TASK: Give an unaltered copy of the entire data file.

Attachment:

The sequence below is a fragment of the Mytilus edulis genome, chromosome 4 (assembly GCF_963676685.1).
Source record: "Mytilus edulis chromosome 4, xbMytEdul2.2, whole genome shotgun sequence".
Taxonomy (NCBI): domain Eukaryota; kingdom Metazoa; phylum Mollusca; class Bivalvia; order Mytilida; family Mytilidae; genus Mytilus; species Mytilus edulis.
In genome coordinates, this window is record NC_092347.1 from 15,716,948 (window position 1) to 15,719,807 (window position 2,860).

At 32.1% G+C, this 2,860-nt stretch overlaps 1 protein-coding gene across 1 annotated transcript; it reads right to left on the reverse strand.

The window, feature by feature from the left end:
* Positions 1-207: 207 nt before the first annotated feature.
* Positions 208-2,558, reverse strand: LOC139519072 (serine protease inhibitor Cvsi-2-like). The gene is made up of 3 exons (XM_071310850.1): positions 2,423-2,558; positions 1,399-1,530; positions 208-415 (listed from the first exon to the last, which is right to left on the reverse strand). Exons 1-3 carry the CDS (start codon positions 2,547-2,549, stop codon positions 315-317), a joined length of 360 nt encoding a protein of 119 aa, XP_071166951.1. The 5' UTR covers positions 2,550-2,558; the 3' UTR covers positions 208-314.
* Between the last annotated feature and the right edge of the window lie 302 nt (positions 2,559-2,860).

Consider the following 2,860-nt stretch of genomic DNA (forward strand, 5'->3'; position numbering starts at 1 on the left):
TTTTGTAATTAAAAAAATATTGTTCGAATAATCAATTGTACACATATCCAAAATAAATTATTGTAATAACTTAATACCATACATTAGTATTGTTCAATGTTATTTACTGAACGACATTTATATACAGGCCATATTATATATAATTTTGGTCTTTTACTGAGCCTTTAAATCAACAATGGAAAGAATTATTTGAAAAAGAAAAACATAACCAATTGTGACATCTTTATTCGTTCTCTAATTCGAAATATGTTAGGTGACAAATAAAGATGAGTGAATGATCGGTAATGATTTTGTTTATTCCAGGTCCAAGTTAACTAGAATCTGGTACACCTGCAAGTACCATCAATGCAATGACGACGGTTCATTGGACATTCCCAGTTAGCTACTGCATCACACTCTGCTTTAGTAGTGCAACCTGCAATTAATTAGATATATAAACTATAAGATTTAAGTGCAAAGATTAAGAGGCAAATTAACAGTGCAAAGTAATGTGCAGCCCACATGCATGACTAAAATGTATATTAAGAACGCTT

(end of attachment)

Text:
The sequence below is a fragment of the Mytilus edulis genome, chromosome 4 (assembly GCF_963676685.1).
Source record: "Mytilus edulis chromosome 4, xbMytEdul2.2, whole genome shotgun sequence".
Taxonomy (NCBI): domain Eukaryota; kingdom Metazoa; phylum Mollusca; class Bivalvia; order Mytilida; family Mytilidae; genus Mytilus; species Mytilus edulis.
In genome coordinates, this window is record NC_092347.1 from 15,716,948 (window position 1) to 15,719,807 (window position 2,860).

At 32.1% G+C, this 2,860-nt stretch overlaps 1 protein-coding gene across 1 annotated transcript; it reads right to left on the reverse strand.

The window, feature by feature from the left end:
* Positions 1-207: 207 nt before the first annotated feature.
* Positions 208-2,558, reverse strand: LOC139519072 (serine protease inhibitor Cvsi-2-like). The gene is made up of 3 exons (XM_071310850.1): positions 2,423-2,558; positions 1,399-1,530; positions 208-415 (listed from the first exon to the last, which is right to left on the reverse strand). Exons 1-3 carry the CDS (start codon positions 2,547-2,549, stop codon positions 315-317), a joined length of 360 nt encoding a protein of 119 aa, XP_071166951.1. The 5' UTR covers positions 2,550-2,558; the 3' UTR covers positions 208-314.
* Between the last annotated feature and the right edge of the window lie 302 nt (positions 2,559-2,860).

Consider the following 2,860-nt stretch of genomic DNA (forward strand, 5'->3'; position numbering starts at 1 on the left):
TTTTGTAATTAAAAAAATATTGTTCGAATAATCAATTGTACACATATCCAAAATAAATTATTGTAATAACTTAATACCATACATTAGTATTGTTCAATGTTATTTACTGAACGACATTTATATACAGGCCATATTATATATAATTTTGGTCTTTTACTGAGCCTTTAAATCAACAATGGAAAGAATTATTTGAAAAAGAAAAACATAACCAATTGTGACATCTTTATTCGTTCTCTAATTCGAAATATGTTAGGTGACAAATAAAGATGAGTGAATGATCGGTAATGATTTTGTTTATTCCAGGTCCAAGTTAACTAGAATCTGGTACACCTGCAAGTACCATCAATGCAATGACGACGGTTCATTGGACATTCCCAGTTAGCTACTGCATCACACTCTGCTTTAGTAGTGCAACCTGCAATTAATTAGATATATAAACTATAAGATTTAAGTGCAAAGATTAAGAGGCAAATTAACAGTGCAAAGTAATGTGCAGCCCACATGCATGACTAAAATGTATATTAAGAACGCTT